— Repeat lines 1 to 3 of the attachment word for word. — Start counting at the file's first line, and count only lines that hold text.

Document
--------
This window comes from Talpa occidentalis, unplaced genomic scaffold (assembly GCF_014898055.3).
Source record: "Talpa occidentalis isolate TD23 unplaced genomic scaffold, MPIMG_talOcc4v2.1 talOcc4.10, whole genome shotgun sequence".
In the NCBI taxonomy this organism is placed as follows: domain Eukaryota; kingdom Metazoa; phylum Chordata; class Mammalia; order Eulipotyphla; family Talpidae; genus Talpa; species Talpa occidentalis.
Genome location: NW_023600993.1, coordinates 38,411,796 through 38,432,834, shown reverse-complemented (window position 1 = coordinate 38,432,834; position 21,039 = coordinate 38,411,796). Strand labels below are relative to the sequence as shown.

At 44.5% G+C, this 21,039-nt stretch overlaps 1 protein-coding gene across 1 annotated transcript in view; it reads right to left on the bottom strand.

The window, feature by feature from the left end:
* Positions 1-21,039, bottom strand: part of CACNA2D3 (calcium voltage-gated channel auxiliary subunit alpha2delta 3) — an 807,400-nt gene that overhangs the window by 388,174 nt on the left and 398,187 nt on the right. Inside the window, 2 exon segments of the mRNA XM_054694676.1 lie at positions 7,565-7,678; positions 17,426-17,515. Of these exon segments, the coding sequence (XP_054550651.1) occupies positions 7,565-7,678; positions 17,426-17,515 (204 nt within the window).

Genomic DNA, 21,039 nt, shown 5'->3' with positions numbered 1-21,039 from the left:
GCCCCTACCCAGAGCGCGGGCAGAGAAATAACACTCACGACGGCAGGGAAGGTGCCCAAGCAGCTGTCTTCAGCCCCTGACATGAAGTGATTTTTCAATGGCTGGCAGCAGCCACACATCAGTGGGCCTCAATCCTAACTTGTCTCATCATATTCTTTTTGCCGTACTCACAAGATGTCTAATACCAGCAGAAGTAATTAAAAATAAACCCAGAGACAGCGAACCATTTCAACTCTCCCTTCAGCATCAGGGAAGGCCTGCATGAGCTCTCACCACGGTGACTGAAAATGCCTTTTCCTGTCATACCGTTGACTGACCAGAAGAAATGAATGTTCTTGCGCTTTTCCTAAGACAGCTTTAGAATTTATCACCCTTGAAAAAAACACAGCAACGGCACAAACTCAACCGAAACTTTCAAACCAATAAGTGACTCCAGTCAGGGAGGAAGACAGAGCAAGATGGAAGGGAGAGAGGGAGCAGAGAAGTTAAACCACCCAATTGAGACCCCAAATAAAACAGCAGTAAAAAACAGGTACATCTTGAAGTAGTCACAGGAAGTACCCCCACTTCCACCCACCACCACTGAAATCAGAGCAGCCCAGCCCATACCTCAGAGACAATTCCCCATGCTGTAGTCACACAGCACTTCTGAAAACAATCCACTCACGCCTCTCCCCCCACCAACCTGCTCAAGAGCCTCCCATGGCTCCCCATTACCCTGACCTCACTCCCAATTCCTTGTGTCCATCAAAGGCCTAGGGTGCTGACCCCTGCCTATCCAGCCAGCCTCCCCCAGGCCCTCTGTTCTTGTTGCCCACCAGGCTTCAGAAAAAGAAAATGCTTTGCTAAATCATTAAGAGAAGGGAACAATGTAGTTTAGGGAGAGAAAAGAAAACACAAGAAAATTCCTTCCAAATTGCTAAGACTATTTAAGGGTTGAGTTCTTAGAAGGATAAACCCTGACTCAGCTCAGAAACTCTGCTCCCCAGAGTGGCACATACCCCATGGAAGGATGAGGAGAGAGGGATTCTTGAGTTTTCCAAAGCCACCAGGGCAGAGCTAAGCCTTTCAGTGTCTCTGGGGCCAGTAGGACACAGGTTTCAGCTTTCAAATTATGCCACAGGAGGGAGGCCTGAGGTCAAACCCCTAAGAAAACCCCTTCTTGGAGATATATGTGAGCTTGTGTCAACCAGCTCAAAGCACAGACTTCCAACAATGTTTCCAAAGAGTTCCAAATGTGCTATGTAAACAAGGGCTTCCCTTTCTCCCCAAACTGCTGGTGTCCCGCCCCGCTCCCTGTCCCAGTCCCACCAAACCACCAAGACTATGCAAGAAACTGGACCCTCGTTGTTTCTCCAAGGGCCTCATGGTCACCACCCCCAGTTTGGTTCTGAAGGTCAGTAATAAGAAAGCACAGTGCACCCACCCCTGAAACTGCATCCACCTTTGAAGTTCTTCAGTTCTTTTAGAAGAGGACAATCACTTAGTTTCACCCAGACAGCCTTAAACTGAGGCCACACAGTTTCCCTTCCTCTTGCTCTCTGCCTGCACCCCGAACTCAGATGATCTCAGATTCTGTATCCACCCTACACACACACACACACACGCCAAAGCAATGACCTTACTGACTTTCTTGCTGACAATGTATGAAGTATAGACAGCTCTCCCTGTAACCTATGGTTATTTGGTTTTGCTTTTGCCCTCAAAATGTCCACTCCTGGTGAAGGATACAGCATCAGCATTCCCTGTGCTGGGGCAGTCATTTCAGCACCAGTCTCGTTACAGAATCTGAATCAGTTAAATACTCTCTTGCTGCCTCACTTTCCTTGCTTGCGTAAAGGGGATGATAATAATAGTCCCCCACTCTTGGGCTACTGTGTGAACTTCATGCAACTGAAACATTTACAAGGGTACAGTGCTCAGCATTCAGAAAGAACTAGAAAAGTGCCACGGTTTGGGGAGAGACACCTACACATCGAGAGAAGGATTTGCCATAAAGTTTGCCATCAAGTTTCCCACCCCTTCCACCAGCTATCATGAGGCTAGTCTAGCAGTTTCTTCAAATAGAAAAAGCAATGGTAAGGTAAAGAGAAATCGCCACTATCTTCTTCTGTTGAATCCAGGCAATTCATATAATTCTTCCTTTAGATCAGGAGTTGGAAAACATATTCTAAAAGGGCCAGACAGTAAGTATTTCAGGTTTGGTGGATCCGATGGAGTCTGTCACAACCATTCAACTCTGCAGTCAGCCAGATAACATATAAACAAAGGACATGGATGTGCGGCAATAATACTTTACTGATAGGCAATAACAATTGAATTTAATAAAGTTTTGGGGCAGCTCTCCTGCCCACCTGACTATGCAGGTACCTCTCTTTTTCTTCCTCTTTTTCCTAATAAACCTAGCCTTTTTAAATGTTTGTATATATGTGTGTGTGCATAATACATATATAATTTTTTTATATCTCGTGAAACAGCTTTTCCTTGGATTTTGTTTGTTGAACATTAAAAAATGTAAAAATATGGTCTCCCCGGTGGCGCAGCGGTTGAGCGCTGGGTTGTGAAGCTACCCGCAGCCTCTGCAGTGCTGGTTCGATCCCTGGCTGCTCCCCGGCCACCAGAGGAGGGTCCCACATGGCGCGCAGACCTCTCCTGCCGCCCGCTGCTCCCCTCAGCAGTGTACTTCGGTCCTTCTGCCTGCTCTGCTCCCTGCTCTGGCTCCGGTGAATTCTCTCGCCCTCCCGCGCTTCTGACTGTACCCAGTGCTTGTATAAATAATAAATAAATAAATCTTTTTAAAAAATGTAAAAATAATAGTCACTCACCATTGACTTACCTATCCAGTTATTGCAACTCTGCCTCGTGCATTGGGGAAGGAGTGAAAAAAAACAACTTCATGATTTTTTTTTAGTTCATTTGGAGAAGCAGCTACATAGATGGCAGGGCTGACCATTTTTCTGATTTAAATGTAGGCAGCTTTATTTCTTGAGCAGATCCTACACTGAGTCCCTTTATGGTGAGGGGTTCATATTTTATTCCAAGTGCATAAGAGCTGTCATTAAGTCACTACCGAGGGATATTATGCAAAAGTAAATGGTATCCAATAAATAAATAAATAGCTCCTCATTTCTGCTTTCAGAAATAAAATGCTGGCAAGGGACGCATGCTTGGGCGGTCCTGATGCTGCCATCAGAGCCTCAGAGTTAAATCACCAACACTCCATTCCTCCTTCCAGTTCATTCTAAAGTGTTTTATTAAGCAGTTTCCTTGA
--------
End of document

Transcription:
This window comes from Talpa occidentalis, unplaced genomic scaffold (assembly GCF_014898055.3).
Source record: "Talpa occidentalis isolate TD23 unplaced genomic scaffold, MPIMG_talOcc4v2.1 talOcc4.10, whole genome shotgun sequence".
In the NCBI taxonomy this organism is placed as follows: domain Eukaryota; kingdom Metazoa; phylum Chordata; class Mammalia; order Eulipotyphla; family Talpidae; genus Talpa; species Talpa occidentalis.